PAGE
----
Every day, Watch This offers staff recommendations inspired by the week’s new releases or premieres. This week: About a year ago, we singled out some of our favorite unloved summer blockbusters. With the event-movie season upon us again, it’s time for the sequel.
Given the current ubiquity of the Fast & Furious franchise, it seems odd that the first thing producer Neal H. Moritz, director Rob Cohen, and star Vin Diesel did upon finishing the original was launch full-bore into the extreme-sports action gala xXx rather than 2 Fast 2 Furious (or whatever the Diesel-fied version would have been). It’s even odder that everyone at the time thought this was a good idea. The oddest thing of all is that it actually kind of was.
Two central elements, inextricable from xXx’s existence, tie it tightly to the year 2002: It celebrates “extreme” sports as a cultural phenomenon, to the extent of having luminaries like Tony Hawk and Mat Hoffman cameo as themselves (Hawk even serves as Diesel’s getaway driver in one scene); and it was born of the notion that James Bond was moribund. The latter idea led to Doug Liman’s surprisingly excellent The Bourne Identity, which proposed that the “new Bond” should be grounded in more of a sense of naturalism. And it gave the cinema xXx, which proposed that he be not grounded at all and instead snowboard off the Alps in the middle of an avalanche.
Diesel’s Xander “Triple-X” Cage—a tattooed, iconoclastic, secretly conscientious master of every extreme sport on God’s earth—seems like an early draft for what F&F‘s Dominic Toretto evolved into, with his constant defiance of physics and valuation of what is right over what is legal. But Xander is a lot lighter and quippier (“Stop thinking Prague police; start thinking PlayStation. Blow shit up!”), a leading man with no need for comic-relief sidekicks.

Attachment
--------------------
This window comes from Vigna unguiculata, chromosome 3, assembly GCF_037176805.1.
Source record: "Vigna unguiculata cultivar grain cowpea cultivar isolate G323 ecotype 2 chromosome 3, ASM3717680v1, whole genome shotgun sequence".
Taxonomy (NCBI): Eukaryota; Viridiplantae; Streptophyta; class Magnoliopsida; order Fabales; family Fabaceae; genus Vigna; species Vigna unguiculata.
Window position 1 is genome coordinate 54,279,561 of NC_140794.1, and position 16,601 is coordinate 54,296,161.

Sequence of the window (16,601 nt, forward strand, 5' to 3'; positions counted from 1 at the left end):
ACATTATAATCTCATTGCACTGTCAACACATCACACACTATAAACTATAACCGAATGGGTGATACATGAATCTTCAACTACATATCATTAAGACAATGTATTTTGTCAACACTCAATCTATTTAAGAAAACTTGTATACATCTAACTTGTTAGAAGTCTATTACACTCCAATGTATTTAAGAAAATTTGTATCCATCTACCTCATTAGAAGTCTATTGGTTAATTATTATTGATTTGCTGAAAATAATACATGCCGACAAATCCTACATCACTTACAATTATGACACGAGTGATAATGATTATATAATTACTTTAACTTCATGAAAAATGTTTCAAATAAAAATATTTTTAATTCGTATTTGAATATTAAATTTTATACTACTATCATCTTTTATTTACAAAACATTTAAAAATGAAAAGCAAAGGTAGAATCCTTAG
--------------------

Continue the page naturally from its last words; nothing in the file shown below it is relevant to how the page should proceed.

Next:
Interestingly, Xander Cage’s moral code is so flexible that the early stages of his infiltration into a rogue Russian anarchist group finds him almost entirely siding with their agenda, until head baddie Yorgi (Marton Csokas) commits an act of horrific cruelty that puts an end to the sympathy. It’s at that exact point that xXx is stripped of everything but its action. This would normally not be a bad thing at all, but the action is directed by Rob Cohen.
It may be that one has to have seen xXx when it was released to still enjoy it, so far have we come from its days as a piece of mainstream pop culture. It is not a terribly well- or carefully directed movie. But it’s not without its charms. Asia Argento is far more interesting and a lot more fun than a less-inspired casting choice would have been, while Samuel L. Jackson kicking off monologues with lines like “You ever see lions at the zoo?” is always top entertainment value. And Vin Diesel, as we knew then and now know again, is a fantastically charismatic lead. If nothing else, xXx is something you can throw on to tell your kids, “This is what the summer of 2002 looked like.” Blockbusters should be time capsules.
Availability: xXx is available on Blu-ray and DVD from Amazon and possibly your local video store/library. It’s also currently streaming on Netflix, and can be rented or purchased from the major digital services.